The worlds of finance and technology have been converging for some time and have given rise to a new, booming sector called Fintech, which is changing the way we do things and our relationship with the way we manage money. Whilst much of the progress to date has been to support those in the industry – e.g. making it easier for systems to talk to each other and payments to be reconciled and settled faster – we have been building towards the development of Open Banking for UK consumers and businesses.

As the industry body leading the fight on this notes, “Open Banking enables you, or your company, to give companies access to your accounts so that they can provide new products and services to help you securely move, manage and make money available more easily and efficiently”.

What are the advantages of Open Banking?

With your consent, Open Banking allows banks to share the data they have on you – spending habits, payments and commitments and other pieces of information – with approved third parties. With access to such data, these third parties – of which fintechs are a good example – can provide users with services to improve how they manage their finances, deliver services faster and even save them money. The aim is to improve the overall user experience through increased personalisation, automate some processes that are currently slow and unwieldy and give the user more choice.

Take for example a mortgage application. Sharing data through Open Banking can make the whole application process much more streamline. By sharing statements and transaction data with mortgage providers, they can make a quicker, more accurate assessment of your income and outgoings giving the provider a fast and rich picture of your ability to service any given loan. As well as making the process faster, it makes it more robust too.

There are numerous other applications too; from helping customers to select the products of best fit (e.g. cashback credit card vs. rewards credit card) to providing real-time analysis of spending patterns, showing trends and comparisons (e.g. comparing what you spent last month on utilities or food, for example, with previous months).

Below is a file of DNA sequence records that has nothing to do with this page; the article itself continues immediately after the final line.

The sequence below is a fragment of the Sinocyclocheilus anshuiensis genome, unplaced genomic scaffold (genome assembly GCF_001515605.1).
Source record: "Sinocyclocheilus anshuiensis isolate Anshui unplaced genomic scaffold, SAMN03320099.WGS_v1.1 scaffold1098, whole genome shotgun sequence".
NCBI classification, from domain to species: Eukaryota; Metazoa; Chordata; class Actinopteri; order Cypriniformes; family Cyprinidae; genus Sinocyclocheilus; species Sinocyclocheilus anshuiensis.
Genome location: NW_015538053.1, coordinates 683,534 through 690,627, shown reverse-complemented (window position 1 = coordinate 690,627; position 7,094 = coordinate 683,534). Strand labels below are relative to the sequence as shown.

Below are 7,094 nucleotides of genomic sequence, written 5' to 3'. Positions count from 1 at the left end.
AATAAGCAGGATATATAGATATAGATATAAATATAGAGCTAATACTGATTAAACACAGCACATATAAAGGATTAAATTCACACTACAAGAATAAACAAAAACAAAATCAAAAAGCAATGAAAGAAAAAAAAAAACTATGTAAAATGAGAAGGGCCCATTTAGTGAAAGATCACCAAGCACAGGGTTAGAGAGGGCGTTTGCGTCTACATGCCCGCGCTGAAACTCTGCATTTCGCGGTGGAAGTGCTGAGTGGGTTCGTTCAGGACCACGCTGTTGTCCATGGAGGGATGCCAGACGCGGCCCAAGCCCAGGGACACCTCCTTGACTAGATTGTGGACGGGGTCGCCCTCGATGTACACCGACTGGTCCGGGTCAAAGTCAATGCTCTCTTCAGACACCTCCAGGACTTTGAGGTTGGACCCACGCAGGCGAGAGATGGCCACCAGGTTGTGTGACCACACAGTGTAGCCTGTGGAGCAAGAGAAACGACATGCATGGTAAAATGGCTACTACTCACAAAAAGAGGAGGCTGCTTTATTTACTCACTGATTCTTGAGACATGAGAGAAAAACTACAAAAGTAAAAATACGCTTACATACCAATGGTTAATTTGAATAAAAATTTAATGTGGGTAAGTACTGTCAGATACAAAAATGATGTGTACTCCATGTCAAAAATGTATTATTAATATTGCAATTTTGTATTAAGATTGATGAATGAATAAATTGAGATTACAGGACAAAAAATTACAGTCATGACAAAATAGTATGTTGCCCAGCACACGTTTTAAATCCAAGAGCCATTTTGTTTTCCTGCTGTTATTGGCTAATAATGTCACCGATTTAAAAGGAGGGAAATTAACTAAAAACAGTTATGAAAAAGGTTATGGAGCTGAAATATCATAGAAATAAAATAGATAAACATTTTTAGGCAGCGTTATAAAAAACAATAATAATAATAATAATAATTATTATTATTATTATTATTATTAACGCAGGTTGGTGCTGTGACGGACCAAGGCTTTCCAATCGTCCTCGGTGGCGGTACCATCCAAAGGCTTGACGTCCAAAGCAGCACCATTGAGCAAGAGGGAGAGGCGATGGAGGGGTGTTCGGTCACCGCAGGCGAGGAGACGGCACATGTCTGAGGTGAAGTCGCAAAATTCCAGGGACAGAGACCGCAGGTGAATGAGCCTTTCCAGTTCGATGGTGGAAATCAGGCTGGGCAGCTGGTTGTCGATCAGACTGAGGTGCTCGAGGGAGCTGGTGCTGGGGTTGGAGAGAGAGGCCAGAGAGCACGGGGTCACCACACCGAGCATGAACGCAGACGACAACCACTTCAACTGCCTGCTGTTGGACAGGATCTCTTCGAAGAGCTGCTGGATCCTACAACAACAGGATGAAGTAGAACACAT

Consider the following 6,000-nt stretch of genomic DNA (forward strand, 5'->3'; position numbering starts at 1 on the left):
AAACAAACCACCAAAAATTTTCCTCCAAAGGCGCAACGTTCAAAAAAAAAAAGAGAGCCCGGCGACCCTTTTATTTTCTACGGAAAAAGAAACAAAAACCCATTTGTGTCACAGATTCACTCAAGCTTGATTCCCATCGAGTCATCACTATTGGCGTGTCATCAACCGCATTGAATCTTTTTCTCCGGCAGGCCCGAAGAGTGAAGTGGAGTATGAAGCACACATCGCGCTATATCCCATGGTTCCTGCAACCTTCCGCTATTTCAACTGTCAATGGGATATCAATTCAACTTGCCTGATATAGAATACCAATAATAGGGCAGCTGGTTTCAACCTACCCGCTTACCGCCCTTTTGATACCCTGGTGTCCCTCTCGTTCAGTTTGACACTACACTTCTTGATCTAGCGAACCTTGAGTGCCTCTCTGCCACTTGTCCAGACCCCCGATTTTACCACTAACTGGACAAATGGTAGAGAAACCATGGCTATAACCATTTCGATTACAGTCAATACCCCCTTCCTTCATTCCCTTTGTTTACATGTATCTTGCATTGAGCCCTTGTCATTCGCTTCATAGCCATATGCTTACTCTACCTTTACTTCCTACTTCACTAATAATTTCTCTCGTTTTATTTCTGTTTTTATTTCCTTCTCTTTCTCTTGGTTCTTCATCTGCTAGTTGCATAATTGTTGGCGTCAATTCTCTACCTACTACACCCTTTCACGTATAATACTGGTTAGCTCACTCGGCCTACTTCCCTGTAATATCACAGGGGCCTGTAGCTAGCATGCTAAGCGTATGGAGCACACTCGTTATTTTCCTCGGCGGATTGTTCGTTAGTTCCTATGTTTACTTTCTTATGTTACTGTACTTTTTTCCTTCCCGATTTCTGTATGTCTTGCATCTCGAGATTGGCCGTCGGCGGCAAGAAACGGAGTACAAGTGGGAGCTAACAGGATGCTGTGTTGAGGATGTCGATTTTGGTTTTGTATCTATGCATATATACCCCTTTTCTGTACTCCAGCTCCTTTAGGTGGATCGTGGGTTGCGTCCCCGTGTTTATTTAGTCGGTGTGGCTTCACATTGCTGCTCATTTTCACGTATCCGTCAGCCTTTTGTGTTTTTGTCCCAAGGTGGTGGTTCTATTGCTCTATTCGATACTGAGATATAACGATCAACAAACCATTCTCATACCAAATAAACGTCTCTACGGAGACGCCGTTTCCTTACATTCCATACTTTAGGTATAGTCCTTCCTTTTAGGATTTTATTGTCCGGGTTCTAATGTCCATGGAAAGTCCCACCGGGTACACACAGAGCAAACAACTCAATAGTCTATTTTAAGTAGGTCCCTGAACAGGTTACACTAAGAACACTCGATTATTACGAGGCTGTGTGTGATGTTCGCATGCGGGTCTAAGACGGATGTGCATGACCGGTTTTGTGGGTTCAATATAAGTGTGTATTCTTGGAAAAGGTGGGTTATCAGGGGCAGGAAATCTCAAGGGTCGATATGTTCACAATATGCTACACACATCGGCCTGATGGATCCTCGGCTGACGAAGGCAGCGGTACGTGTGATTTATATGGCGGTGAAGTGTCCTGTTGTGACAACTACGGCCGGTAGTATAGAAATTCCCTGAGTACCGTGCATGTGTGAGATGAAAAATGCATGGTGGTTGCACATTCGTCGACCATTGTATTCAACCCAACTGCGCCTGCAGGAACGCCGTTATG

On the flip side, data on spending patterns and income can also be used to offer support to people sooner, before they get into financial difficulties.

More socially inclusive banking

The other advantage of Open Banking is that it has the potential to help people access products and services that may previously have been denied to them. This is true of customers who find it difficult to prove an acceptable level of creditworthiness through a conventional credit rating and therefore find that services like credit cards and loans are out of reach. Even more essential could be its use in the private rental sector where banking data could be used to determine a tenant’s ability to pay where the applicant has had no prior access to credit.

What are the risks from Open Banking?

It’s important to say that banks can only share this information with your consent and you can opt out as and when you choose. You also have the right to ask any company to provide you with all the data that they hold on you.

Data is the new currency and financial institutions want it. Trust is crucial in financial services and a data breach of any financial institution now is not so much a poor headline but a terminal event. Companies will have to invest heavily in their information security platforms so as to comply with both Open Banking regulation and the forthcoming general Data Protection Regulation (GDPR) that will see firms fined heavily if they misuse or mistreat customer data.

Open Banking: AP-why?

Application Programming Interfaces (APIs) allow information to be shared via different applications. For example, Uber will use a Google maps API to show you where you and your cab are, while Facebook may use a weather website’s API to tell you to pack an umbrella when you leave for work in the morning.

These feeds have been in use for years but Open Banking will allow your current account data to be streamed to a credit card company so they can adjust their offers and rates to you better and will allow businesses to expand their consumer reach almost overnight.

Open goal

The banking sector needed to become more transparent and democratic after the Global Financial Crisis and these Open Banking changes are the foundations of allowing those modifications to be made. The businesses that use it well will succeed and their customers will benefit. Those who fail to use it properly, will not last long.